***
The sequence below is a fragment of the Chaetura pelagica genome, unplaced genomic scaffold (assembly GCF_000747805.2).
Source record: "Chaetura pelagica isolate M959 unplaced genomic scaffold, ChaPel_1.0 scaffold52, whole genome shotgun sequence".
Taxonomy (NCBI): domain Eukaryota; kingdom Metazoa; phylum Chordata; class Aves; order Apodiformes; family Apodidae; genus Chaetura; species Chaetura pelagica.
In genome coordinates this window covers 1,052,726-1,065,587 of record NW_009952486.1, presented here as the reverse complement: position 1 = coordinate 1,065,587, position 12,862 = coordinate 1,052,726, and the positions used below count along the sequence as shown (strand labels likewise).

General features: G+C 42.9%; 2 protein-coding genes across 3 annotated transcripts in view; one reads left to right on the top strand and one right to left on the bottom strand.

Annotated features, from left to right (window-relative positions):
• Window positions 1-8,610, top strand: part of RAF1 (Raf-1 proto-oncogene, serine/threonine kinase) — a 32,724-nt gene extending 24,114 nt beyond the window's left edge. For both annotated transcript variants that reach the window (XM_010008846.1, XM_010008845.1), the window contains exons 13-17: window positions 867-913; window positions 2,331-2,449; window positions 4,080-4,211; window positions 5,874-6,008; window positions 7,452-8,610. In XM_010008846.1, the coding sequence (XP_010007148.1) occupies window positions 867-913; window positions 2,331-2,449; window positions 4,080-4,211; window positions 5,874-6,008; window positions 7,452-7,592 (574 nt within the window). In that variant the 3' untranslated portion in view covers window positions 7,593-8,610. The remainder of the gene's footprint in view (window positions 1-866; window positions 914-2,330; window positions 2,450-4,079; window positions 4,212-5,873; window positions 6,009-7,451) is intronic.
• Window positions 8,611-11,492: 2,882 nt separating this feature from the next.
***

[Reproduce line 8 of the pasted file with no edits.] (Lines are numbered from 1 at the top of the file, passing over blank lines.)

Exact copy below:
• Window positions 8,611-11,492: 2,882 nt separating this feature from the next.